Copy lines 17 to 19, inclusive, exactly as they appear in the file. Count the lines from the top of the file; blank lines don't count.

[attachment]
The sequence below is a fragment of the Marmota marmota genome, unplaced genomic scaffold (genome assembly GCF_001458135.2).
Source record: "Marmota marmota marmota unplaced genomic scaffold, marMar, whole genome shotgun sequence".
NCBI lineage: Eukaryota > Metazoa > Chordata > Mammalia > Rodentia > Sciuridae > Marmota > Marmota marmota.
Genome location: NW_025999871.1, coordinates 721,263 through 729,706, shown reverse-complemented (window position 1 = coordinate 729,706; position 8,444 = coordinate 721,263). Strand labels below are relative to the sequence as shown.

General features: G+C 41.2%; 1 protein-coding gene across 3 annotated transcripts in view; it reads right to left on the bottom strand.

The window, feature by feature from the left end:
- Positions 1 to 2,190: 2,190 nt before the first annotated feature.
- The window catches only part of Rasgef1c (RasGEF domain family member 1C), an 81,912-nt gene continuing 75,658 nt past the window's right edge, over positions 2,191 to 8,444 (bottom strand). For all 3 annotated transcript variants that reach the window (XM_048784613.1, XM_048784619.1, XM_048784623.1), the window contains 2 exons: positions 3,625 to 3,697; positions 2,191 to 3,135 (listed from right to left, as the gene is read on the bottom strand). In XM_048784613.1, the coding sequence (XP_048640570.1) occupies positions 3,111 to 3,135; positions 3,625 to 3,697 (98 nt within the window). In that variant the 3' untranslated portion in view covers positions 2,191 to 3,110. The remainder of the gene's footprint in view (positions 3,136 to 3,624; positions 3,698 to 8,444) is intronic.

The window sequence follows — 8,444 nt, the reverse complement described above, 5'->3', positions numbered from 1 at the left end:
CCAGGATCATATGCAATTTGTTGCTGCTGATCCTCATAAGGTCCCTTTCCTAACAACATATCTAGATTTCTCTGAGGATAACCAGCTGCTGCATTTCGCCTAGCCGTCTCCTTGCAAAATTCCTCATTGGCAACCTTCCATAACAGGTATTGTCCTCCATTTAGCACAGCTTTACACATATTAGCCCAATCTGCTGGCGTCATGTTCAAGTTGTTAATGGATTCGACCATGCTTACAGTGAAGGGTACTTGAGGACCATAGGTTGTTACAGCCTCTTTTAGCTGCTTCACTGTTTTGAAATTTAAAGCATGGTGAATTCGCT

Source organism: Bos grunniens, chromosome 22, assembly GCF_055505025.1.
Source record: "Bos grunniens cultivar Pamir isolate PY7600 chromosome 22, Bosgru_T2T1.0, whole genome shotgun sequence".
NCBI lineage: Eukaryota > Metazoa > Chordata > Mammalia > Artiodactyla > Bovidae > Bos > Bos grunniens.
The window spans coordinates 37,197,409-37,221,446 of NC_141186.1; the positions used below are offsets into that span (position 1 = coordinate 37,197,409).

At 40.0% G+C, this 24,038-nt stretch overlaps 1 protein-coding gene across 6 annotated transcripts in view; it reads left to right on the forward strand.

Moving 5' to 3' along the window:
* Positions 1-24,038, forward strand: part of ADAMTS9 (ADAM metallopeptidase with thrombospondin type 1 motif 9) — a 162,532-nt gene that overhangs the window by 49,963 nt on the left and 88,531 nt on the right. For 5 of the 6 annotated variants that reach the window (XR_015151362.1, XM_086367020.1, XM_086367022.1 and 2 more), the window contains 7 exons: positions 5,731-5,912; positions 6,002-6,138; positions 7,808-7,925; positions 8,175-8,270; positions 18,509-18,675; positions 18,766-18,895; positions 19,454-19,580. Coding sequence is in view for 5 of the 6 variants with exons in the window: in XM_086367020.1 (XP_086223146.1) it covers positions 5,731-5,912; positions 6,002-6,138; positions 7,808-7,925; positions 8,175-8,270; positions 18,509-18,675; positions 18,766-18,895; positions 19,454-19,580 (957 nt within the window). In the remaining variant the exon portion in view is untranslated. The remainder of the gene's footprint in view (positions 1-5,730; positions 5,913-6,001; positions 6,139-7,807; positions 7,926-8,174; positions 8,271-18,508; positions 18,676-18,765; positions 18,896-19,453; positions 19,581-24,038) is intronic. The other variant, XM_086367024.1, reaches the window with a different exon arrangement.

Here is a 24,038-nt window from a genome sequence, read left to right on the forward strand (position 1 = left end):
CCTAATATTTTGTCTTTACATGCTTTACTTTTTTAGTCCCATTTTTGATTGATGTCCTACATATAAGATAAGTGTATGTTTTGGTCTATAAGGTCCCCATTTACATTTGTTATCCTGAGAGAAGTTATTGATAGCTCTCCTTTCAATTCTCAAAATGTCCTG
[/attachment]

* Positions 1-24,038, forward strand: part of ADAMTS9 (ADAM metallopeptidase with thrombospondin type 1 motif 9) — a 162,532-nt gene that overhangs the window by 49,963 nt on the left and 88,531 nt on the right. For 5 of the 6 annotated variants that reach the window (XR_015151362.1, XM_086367020.1, XM_086367022.1 and 2 more), the window contains 7 exons: positions 5,731-5,912; positions 6,002-6,138; positions 7,808-7,925; positions 8,175-8,270; positions 18,509-18,675; positions 18,766-18,895; positions 19,454-19,580. Coding sequence is in view for 5 of the 6 variants with exons in the window: in XM_086367020.1 (XP_086223146.1) it covers positions 5,731-5,912; positions 6,002-6,138; positions 7,808-7,925; positions 8,175-8,270; positions 18,509-18,675; positions 18,766-18,895; positions 19,454-19,580 (957 nt within the window). In the remaining variant the exon portion in view is untranslated. The remainder of the gene's footprint in view (positions 1-5,730; positions 5,913-6,001; positions 6,139-7,807; positions 7,926-8,174; positions 8,271-18,508; positions 18,676-18,765; positions 18,896-19,453; positions 19,581-24,038) is intronic. The other variant, XM_086367024.1, reaches the window with a different exon arrangement.

Here is a 24,038-nt window from a genome sequence, read left to right on the forward strand (position 1 = left end):
CCTAATATTTTGTCTTTACATGCTTTACTTTTTTAGTCCCATTTTTGATTGATGTCCTACATATAAGATAAGTGTATGTTTTGGTCTATAAGGTCCCCATTTACATTTGTTATCCTGAGAGAAGTTATTGATAGCTCTCCTTTCAATTCTCAAAATGTCCTG